[MUD-Dev] [BIZ] Advertising sprawl (yahoo)

J C Lawrence claw at 2wire.com
Wed Apr 18 16:08:24 New Zealand Standard Time 2001

On Wed, 18 Apr 2001 19:54:01 +0000 (GMT) 
Matt Mihaly <the_logos at achaea.com> wrote:
> On Wed, 18 Apr 2001, Caliban Tiresias Darklock wrote:

>> Sometimes I'll go to a site and see a banner I would REALLY like
>> to click on -- in a few minutes, once I get done with what I'm
>> doing.

> I certainly know that feeling.

The browsing habit of opening new browser windows on interesting
links rather than drilling down through interesting links solves
that one.  You tend to end up with a great many browser windows open
(I average in the low 20's), but its a manageable problem with tools
like virtual desktops, filtered process/window list tools, etc.  I
use FVWM IconMans:


The blue boxes in the corners are IconMans, the upper right one
listing netscape windows.
> I'm not sure one of those stupid little windows has ever gotten
> fully loaded before I closed it. 

Squid and JunkBuster (IIRC) both come with configs to strip
newwindow JavaScript (see freshmeat for the appropriate sites).
There are similar and related tools for Windows if that's your
poison.  Even simpler is to just disable JavaScript on your browser
(I rarely to never have it turned on, JavaScript is Evil).

> I can tell you right now too that even if I wanted to look at
> porn, I'd never go to a porn site because of those blasted little
> boxes that hijack your browser even after you're off the page.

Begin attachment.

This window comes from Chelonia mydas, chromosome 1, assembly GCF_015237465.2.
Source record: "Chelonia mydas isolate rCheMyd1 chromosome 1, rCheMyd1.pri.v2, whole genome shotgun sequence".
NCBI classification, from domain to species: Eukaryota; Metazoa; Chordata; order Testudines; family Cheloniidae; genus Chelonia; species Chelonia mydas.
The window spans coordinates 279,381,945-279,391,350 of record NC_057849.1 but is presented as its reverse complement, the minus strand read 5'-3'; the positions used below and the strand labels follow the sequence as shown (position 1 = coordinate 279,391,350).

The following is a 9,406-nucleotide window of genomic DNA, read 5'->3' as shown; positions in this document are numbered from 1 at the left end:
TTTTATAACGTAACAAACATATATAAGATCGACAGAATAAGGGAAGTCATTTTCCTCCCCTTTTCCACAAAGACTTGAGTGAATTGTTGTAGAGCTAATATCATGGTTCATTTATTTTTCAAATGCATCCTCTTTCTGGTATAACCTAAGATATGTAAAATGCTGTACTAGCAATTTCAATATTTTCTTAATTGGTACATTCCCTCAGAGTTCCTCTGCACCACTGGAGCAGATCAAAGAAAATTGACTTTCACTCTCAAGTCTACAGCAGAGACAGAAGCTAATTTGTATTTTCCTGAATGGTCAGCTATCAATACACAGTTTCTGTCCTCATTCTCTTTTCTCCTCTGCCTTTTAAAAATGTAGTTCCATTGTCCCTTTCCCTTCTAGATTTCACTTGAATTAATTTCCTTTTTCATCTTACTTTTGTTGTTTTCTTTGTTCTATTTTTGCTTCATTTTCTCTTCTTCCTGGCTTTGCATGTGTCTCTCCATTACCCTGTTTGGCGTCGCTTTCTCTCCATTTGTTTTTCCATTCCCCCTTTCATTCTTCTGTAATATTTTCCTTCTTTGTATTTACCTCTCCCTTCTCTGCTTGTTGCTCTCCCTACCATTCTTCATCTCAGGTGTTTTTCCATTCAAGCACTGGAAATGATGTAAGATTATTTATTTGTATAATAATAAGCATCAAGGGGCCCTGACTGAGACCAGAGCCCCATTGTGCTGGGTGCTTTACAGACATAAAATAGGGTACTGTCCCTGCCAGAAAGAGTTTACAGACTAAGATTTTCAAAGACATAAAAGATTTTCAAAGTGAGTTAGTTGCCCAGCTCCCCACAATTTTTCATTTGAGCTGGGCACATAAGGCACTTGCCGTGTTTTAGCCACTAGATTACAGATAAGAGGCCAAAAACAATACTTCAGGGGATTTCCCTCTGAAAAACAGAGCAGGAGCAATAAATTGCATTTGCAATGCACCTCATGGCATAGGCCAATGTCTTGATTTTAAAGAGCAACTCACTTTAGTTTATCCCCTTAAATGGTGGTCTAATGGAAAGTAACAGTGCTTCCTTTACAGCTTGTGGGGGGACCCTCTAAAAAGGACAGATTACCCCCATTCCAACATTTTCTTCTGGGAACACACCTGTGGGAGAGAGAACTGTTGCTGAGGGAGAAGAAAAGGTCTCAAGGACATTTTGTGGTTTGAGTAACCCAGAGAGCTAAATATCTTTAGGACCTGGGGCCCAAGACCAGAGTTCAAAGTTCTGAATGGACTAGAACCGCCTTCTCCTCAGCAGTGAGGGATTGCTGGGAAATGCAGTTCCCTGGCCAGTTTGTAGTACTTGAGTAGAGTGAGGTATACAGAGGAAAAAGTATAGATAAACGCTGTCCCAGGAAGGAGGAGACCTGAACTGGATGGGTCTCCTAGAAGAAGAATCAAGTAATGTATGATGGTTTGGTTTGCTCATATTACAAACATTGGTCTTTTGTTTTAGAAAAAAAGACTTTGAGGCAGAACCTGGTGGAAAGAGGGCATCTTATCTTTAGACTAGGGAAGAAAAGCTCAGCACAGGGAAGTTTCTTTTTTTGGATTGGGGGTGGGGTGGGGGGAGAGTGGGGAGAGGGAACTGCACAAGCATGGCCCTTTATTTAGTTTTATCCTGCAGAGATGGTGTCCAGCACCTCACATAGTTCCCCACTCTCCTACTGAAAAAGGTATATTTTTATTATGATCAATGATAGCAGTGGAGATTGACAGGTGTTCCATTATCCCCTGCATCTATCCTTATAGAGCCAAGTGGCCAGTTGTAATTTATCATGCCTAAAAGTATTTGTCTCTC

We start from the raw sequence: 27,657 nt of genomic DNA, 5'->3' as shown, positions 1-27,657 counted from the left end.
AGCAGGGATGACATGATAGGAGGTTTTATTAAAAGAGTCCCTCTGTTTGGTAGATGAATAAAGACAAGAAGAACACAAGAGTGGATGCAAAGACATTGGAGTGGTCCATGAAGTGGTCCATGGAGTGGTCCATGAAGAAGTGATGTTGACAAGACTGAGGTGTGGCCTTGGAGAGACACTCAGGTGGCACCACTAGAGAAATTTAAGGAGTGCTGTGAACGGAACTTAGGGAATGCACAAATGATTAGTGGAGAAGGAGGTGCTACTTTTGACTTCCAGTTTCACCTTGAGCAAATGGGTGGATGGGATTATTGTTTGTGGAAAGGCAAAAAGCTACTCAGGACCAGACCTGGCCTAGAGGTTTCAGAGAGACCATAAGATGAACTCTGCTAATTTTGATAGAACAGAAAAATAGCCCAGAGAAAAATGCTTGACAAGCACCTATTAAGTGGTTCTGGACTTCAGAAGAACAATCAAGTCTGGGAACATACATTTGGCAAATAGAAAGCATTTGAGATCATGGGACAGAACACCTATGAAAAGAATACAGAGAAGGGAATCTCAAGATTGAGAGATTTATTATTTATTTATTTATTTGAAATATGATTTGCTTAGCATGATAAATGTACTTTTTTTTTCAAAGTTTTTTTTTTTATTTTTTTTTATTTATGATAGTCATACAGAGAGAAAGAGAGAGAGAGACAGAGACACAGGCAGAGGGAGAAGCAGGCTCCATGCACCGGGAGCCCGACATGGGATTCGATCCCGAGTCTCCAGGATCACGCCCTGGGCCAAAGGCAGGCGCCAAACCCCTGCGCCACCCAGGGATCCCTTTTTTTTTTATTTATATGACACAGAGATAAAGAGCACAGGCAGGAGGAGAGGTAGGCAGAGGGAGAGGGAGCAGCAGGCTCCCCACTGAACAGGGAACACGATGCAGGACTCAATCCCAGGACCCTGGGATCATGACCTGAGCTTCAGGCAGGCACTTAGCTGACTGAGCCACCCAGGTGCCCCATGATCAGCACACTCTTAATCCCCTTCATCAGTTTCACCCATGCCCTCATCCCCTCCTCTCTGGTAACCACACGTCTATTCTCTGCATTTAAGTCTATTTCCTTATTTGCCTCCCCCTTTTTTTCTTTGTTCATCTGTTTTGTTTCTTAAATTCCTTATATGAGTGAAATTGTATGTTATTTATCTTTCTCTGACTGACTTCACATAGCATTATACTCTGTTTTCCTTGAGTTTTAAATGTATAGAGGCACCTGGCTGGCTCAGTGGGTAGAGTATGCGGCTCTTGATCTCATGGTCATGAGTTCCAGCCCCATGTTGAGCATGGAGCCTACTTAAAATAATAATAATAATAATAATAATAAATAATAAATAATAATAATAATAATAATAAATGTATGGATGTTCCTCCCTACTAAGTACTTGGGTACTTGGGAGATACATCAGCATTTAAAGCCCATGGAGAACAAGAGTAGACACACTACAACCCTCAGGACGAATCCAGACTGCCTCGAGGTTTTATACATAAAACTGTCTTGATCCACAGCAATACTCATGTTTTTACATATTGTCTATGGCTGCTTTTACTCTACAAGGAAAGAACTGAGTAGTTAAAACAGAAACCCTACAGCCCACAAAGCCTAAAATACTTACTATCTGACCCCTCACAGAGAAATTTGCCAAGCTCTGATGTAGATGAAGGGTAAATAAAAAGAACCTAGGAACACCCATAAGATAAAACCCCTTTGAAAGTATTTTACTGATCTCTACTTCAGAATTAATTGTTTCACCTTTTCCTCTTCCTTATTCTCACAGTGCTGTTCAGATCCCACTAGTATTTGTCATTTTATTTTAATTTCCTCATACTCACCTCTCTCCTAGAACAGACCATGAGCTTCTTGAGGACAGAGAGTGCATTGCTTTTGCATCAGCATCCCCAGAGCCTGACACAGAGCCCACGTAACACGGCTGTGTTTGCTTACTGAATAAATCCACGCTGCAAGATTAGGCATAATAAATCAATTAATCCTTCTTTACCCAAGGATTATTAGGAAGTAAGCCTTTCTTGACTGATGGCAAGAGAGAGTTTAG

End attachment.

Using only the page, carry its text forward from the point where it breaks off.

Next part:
An approach to the security concerns from a network level is to
insert a filtering proxy which strips Javascript from page HTML as
it comes through the DMZ.  If you're concerned about having to have
your users configure their browsers for the proxy, just put the
proxy in as an ethernet bridge and then set your firewall rules to
redirect port 80 traffic through the proxy.  Its a little tougher to
do the same for SSL (they'll get key-mismatch warnings until they
manually configure for the proxy), but in the end you get the same
gain: No more javascript.

Works well.
> See, I think they do work. They have worked fine for Achaea, for
> instance. I just think the expectations of them were unrealistic.

My browsing habits are admittedly atypical.  That said I don't use a
banner ad stripping proxy, but I do run with JavaScript turned off.
My rate of banner ad clicks is probably in the low single digits per

In a woeful and doomed attempt to finally move this message
somewhere that was at least heard of topic, I question whether
placement advertising, in games or otherwise) will remain valuable
over the next few years or whether it will subsume to the magazine
and newspaper models where the interest is not in eyeballs but in
brand and image building.  (John Bertoglio has mentioned some
interesting data in this area on and off list).  For me, the latter
is definitely currently the case.  

The interesting aspect of this is that from a game design
perspective we are in the business, much like Hollywood, we are in
the business of building emotive and visceral imagery and event
sequences.  At a generic level, we want our players to care about
our games and what happens in them.  From an advertising
perspective, and in particular from a branding perspective, this
must be awfully tempting:

  You not only get to pull the punters heartstrings when Hero
  defeats the Great Evil, but you get to indelibly associate
  SnotWaterSoda with those visual memories...

I suspect that urrent player bases have not been large enough to
really grab the advertising media's attention.  Given current player
base sizes in the larger commercial offerings, especially given
their apparent demographics, I (sadly) doubt it will be so much

J C Lawrence                                       claw at kanga.nu
---------(*)                          http://www.kanga.nu/~claw/
--=| A man is as sane as he is dangerous to his environment |=--
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